Titanic Exhibit

When we were headed down into Tennessee, I saw a sign on a billboard that advertised a Titanic exhibit in Detroit. It went through September the first. I remember saying something to my parents about it, but I didn’t really hope that I would be able to go to it. But we did.

It was just Daddy, Harrison and I because Mommy was lying in bed with a fever.

We arrived and walked around a little bit before we got in line. We were handed ‘boarding passes’ which were little slips of cardboard that had names and facts of real people that were on the Titanic when it sunk. “Make sure you look to see if you survived at the end of the exhibit,” said the lady who had handed out our boarding passes. So we engaged ourselves in learning more about our people while we waited to go inside.

My person was named Miss Bridget Delia McDermott. She was 28 years of age, and was from Addergoole, Ireland. Bridget was traveling with several Irish immigrants. She was third class (which I was not satisfied with, because the ‘travelers that were accompanying me’ were all in second class). She was traveling to St. Louis, Missouri to visit her cousins.

I had a notebook with me to take notes, and I took a lot. I walked around, reading all the placards and looking at the artifacts and reading about them.

I learned that the Titanic had a room fully dedicated to bacon. I love bacon so much, and I really wished that I had been on the Titanic. (“Can I have a cabin in the Bacon Room please?” “I’m sorry, Miss, but you are not a slab of bacon, I presume?” “No, I dare say I’m not.” “Well, then, why don’t we leave the bacon to the Bacon Room, and may I lead you to your cabin…. the one meant for people?” Yeah, that wouldn’t go well.)

After the first room, we wandered into a little hallway. It was designed to look like one of the hallways on the Titanic. There were even doors off of the hallway, but you couldn’t go in: they were locked. Probably just led to a wall, anyway.

Another little thing I found interesting was the menus. I pushed my way back through the people so I could write them all down.

First Class Menu:
Consomme Olga     Cream of Barley
Salmon, Mousseline sauce, Cucumber
Filet, Mignons lili
Saute of chicken, Lyonnaise
Vegetable marrow farcie
Lamb, Mint sauce
Sirloin of beef     Chateau potatoes
Punch romaine
Roast squab & cress
Cold asparagus vinaigrette
Pate de foie gras
Waldorf pudding
Peaches in chartreuse jelly
Chocolate and vanilla eclairs
French ice cream

Second Class Menu (boys food)
Consomme tapioca
Baked haddock, Sharp sauce
Curried chicken & rice
Spring lamb & mint sauce
Roast turkey, Cranberry sauce
Green peas     Puree turnips
Boiled rice
Boiled and roast potatoes
Plum pudding
Wine jelly     Cocoant sandwich
American ice cream
Nuts assorted
Fresh fruit
Cheese biscuits

Third Class Menu (my food)
Vegetable soup
Roast pork, Sage, and Onions
Green peas
Boiled potatoes
Cabin biscuits, Fresh bread
Plum pudding, Sweet sauce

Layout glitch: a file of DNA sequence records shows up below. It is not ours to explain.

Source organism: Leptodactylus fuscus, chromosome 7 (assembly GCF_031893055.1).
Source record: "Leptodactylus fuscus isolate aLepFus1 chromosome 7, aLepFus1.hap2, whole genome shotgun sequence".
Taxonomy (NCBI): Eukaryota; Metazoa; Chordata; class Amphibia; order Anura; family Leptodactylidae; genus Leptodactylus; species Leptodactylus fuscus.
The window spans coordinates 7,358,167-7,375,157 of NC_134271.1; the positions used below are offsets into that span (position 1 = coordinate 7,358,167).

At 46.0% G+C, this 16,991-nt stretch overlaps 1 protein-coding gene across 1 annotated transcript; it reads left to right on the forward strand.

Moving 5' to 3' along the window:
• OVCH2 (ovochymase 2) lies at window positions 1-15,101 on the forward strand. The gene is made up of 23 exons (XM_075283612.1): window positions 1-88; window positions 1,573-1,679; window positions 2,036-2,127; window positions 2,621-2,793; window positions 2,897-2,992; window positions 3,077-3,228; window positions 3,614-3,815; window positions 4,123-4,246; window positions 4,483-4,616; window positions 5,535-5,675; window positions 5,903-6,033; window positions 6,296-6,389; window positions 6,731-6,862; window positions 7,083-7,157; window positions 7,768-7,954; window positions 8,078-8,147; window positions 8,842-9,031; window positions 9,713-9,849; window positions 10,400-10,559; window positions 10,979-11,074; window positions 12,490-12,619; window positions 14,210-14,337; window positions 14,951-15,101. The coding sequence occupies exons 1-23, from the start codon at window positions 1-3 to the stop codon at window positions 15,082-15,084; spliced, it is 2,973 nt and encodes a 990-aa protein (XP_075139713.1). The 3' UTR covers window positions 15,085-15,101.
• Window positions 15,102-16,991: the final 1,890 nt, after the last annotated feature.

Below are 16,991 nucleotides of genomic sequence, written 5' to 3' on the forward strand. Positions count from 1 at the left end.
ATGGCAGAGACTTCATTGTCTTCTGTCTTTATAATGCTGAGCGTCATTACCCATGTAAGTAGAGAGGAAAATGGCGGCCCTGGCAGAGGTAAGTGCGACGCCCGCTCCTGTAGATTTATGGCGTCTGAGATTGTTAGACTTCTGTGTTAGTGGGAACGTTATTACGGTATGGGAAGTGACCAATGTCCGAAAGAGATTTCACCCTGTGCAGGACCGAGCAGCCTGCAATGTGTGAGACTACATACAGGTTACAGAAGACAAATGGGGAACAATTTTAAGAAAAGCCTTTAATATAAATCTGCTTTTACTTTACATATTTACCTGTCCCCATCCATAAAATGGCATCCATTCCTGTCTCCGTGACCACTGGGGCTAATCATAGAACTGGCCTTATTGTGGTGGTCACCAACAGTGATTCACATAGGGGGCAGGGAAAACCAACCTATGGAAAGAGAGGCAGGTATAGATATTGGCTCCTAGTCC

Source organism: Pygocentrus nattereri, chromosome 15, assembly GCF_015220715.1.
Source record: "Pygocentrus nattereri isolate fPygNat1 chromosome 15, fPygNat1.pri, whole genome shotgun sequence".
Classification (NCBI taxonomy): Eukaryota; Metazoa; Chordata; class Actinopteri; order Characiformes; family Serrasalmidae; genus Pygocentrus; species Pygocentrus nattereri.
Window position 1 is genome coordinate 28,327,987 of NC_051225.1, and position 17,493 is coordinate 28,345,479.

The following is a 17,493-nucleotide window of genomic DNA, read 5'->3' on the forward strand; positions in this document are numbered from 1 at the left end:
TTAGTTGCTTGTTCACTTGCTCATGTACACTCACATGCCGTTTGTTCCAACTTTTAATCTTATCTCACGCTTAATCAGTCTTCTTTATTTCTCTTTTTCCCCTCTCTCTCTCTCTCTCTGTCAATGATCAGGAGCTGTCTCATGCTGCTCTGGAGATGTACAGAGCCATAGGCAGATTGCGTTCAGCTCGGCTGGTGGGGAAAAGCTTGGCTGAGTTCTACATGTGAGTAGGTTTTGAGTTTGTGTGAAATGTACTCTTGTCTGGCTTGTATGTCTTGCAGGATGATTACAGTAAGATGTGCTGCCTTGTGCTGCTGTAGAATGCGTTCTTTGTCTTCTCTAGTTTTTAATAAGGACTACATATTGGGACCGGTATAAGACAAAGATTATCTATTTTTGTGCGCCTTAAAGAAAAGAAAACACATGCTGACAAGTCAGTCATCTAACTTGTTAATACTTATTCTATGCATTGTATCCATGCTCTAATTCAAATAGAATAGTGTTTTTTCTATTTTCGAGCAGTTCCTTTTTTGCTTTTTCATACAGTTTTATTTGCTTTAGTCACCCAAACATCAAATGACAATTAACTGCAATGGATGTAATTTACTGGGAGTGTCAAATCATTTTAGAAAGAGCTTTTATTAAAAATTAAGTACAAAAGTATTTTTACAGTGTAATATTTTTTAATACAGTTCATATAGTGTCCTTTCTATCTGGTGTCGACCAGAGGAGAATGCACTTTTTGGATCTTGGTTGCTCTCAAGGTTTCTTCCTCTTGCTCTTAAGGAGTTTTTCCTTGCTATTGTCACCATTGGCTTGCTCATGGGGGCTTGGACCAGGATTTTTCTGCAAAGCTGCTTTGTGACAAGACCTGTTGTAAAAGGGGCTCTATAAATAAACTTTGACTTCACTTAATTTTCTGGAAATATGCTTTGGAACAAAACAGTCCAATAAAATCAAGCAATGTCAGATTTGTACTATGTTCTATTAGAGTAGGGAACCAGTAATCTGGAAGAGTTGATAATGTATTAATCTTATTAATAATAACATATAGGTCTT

Ragout of beef, Potatoes, Pickles
Fresh bread & butter
Currant buns

Those are the three menus for the three different classes. Now, how many of those foods did you know? Baked haddock? What kind of meat (if it is at all) is baked haddock? It sounds like a kind of fish. But lets move on.

Into a dark room we marched. Creepy music played, and lights shined on a big iceberg. A placard near the iceberg said that the water was below freezing, around 28 degrees Fahrenheit. Then it invited me to touch the iceberg. ‘The water was even colder than this iceberg’ it said. The iceberg was pretty cold, but I think they could have made it even colder.

In the last room, I read about diving to the Titanic. It would take 2.5 hours to reach the Titanic, one way. I don’t think I could stand it that long.
And the first seven lifeboats off of the Titanic only carried 106 people, even though they could have fit 430. 324 men and teens over 15 died because they weren’t let on the lifeboats.

I read about a little boy named Frankie Goldsmith who, after surviving the Titanic as a kid, lived near Tiger Stadium. However, he never became a fan, because all the cheering sounded too much like the screams of people aboard the Titanic.

The last survivor was named Millvina Dean. She died on May 31, 2009, at the ripe old age of 97.

At the end of the Titanic exhibit, there was, as the lady had said, a wall covered with names of people who lived and died. Daddy and Harrison had already found their names. They both are now dead. I, however, am still alive! Yay!

We also watched a movie, my first one in an IMAX theater. The sound is very loud, so I am glad it was just a clip showing the Titanic on the bottom of the sea, and not some really loud movie, like Night at the Museum, Battle of the Smithsonian.

I liked the Titanic exhibit, and I learned a lot.

About all that we could photograph

About all that we could photograph

Each person is given a boarding pass

Each person is given a boarding pass

The back has a real person's name and story.

The back has a real person's name and story.

Storybird took copious notes.

Storybird took copious notes.

1 Comment Titanic Exhibit

  1. Picture of Marci Marci August 04, 2012

    Good Job on this post, Storybird!  Thanks for sharing your thoughts on this exhibit with us!  So close to my home in Ann Arbor, and yet I didn’t even know it was there!  I hope your Mom is feeling better now.

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